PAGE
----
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Saturday, February 13, 2016

Kate Teale: The Housed at Opalka Gallery

Kate Teale: left, Raft 2009; right Floating World 2010
oil on mulberry paper on canvas and board
While lovers will be enjoying flowers and chocolates this Valentine's weekend, I've got a different suggestion for lovers of art: good ol' drawing and painting. In a world overstuffed with postmodernist theorists, it's a tonic to walk into Sage College of Albany's Opalka Gallery and see graphite on paper and oils on board by the extremely talented Kate Teale, an English artist now established in New York City, who should be a household name, but was a new discovery for me.

Outside There is Raging Chaos 2014
oil on mulberry paper on canvas and board
Teale's exhibition of six graphite drawings and 18 oil paintings, titled The Housed, was curated by Don Desmett at Western Michigan University in Kalamazoo, and is on tour. It also includes a couple of extremely long (about 30-foot) digital prints from original drawings and a large direct wall drawing that was executed on-site with student help. The installation suits the high, open space of the Opalka perfectly, allowing the larger works and groupings to breathe, while melding into a cohesive whole that the viewer can digest in reasonable bites.

Teale's style and technique border on photo-realism; however, she also flirts with formal abstraction, as she explores her subjects of rumpled beds, seascapes, windows, and the human form nearly as dispassionately as a scientist studies a lab rat. Not that the work is cold - in fact, it feels intensely personal - but that Teale takes the position of an outsider looking in at herself and her intimate surroundings.

All In #13 2013, graphite on paper
Conceptually, the title of the show is almost a tease. The artist is making a reference to a term the homeless use for the rest of us - to them, we are "the housed" - yet she takes her statement no further, leaving us to muse on the political or social implications of this quiet, contemplative, largely self-referential body of work. Actually, it's several bodies of work, which many would view as distinct, yet they do hold together, in part due to Teale's meticulous technique, in part due to the reduced palette that largely removes the separation between painting and drawing.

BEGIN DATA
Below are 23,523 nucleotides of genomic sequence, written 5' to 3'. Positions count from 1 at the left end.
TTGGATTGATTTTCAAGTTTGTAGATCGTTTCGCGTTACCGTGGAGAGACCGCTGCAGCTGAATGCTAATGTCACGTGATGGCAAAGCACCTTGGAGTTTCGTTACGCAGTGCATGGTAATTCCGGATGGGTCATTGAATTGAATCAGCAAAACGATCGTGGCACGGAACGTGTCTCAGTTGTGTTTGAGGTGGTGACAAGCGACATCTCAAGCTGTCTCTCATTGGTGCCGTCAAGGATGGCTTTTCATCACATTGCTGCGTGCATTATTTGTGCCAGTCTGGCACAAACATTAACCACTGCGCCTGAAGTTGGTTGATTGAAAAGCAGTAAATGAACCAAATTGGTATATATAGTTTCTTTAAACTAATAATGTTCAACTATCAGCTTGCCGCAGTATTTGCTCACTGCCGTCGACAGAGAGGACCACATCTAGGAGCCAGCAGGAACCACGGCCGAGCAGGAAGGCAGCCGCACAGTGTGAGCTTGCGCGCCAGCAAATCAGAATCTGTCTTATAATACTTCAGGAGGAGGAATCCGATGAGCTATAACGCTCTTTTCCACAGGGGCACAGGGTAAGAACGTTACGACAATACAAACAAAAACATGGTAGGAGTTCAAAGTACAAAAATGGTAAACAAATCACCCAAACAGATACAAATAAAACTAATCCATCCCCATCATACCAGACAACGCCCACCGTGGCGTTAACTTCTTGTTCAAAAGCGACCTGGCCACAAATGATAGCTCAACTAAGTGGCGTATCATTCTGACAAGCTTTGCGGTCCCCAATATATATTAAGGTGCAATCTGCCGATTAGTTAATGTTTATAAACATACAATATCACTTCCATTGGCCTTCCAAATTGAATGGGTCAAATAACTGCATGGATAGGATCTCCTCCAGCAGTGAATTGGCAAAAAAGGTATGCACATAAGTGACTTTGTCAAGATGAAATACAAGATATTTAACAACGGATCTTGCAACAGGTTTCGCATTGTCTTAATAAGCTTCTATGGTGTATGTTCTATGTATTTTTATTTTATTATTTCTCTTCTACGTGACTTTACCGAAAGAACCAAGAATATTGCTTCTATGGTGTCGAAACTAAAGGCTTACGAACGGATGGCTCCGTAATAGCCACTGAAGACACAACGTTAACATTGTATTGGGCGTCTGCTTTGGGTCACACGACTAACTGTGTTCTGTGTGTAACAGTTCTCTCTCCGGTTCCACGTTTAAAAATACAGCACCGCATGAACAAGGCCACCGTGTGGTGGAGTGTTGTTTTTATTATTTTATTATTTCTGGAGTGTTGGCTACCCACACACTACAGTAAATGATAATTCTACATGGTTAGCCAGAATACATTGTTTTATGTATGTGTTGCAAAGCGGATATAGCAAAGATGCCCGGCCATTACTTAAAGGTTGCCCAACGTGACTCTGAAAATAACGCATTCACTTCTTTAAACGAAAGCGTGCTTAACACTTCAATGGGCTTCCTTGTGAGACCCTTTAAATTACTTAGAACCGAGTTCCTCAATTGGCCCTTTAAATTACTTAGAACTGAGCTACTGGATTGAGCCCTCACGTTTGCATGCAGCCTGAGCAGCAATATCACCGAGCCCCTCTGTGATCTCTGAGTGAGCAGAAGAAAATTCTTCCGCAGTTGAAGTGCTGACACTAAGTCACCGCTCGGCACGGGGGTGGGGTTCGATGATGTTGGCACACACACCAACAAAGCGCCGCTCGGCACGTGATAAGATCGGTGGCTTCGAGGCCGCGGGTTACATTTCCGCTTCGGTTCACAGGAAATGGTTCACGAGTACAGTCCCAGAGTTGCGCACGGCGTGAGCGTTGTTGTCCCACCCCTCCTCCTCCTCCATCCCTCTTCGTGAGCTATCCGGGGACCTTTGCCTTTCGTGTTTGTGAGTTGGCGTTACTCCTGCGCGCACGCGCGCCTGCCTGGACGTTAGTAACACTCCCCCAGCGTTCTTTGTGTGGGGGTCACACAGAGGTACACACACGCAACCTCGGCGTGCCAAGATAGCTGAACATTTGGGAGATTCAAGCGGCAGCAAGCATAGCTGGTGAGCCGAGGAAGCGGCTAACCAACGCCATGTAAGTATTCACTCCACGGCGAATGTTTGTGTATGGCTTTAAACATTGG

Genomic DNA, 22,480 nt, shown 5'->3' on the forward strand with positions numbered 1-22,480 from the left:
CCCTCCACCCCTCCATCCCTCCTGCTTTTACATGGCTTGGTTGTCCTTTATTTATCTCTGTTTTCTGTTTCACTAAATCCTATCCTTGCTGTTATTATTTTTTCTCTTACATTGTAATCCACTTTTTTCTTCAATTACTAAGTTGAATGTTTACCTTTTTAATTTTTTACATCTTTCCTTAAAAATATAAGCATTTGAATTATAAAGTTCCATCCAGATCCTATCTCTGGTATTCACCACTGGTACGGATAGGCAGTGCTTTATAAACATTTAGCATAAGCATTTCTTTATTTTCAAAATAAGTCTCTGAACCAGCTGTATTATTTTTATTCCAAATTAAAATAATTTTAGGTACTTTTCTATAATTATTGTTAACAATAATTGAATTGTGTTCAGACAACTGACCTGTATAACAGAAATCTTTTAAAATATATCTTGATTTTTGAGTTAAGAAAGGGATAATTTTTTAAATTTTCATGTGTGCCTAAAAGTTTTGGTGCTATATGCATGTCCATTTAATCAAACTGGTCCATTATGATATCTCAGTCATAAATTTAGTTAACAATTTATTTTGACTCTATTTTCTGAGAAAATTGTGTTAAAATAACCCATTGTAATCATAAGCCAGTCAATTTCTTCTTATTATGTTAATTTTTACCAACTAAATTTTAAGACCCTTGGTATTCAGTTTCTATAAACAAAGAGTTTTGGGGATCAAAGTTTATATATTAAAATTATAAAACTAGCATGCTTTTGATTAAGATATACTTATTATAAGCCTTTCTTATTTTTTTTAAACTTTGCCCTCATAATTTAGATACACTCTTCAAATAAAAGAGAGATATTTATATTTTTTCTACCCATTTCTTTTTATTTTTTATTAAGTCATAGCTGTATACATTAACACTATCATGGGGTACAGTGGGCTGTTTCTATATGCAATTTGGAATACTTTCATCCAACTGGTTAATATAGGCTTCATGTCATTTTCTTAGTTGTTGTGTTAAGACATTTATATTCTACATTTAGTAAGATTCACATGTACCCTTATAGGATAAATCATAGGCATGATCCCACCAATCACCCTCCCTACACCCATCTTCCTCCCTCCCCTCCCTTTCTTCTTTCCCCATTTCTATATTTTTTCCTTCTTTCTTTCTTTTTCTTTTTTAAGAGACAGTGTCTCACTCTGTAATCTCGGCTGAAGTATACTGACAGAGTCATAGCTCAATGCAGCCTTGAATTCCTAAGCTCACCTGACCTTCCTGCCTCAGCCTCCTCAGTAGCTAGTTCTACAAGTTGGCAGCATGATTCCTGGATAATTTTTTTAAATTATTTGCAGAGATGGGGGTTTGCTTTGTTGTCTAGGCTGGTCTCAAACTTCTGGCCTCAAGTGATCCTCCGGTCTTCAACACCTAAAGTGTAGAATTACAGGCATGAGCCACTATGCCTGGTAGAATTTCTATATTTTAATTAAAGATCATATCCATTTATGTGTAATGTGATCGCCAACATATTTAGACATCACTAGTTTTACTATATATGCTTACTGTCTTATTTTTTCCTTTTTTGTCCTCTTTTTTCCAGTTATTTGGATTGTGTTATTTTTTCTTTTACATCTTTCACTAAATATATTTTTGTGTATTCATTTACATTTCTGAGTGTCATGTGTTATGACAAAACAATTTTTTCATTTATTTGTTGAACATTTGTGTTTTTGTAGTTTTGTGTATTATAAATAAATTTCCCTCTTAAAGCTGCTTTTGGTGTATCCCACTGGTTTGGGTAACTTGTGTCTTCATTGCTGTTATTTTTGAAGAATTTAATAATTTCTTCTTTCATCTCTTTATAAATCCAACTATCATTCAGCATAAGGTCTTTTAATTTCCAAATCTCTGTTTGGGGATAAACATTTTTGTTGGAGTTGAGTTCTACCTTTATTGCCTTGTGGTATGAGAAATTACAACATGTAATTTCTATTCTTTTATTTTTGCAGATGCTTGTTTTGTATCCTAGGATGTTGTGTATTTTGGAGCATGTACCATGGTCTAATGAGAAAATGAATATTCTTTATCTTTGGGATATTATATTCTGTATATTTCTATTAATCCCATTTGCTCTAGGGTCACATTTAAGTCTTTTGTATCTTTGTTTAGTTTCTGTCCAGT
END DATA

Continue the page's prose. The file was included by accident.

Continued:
Through the Night 2006-2010
oil on mulberry paper on canvas and board
A series of eight unframed paintings titled Through the Night, all vertical compositions 32" by 38", dominates the show, with its detailed representation of the artist asleep in bed with her husband, as captured at half-hour intervals by an automatic camera. The series is characterized by detailed rendering and extremely muted shades of a limited range of pinks, greens and greys, with large areas left white. Each example selects different centers of interest: Pillows, or faces, or hands and arms - leaving the painting looking not so much unfinished as properly underdone - like a delicious steak or grilled vegetables.

These quasi-landscapes of domesticity tie in to three unpopulated bedscapes also on view (including the two shown at the top of this post, which in the exhibition are presented one above the other, rather than side by side), those in turn tie in to several graphite seascapes, and those tie in to a couple of very large striped landscapes that return our thoughts to the mattress.

Ghost 2013oil on mulberry paper
on canvas and board
Continuing the connections, those mattress-ticking stripes appear drawn directly from the Venetian blinds in a small, perfectly rendered window frame (titled Ghost) and it in turn ties to a group of four larger external views of brownstone windows that introduce a bright yellow into the mix, one of which carries the same title as the show itself (another, with the evocative title, Outside There is Raging Chaos, is reproduced above right).

Altogether, Teale's show holds our interest in an understated way that is as compelling as louder statements' grip, and the extended time and attention that the work demanded of its maker - and earns from its viewers - leads to equally longer-lasting impacts.

Kate Teale: The Housed is accompanied by a beautifully produced catalog (attractively priced at $10) that features an essay by Lucy Lippard. The show continues through April 10.

Landfall 2014, oil on mulberry paper on canvas and board

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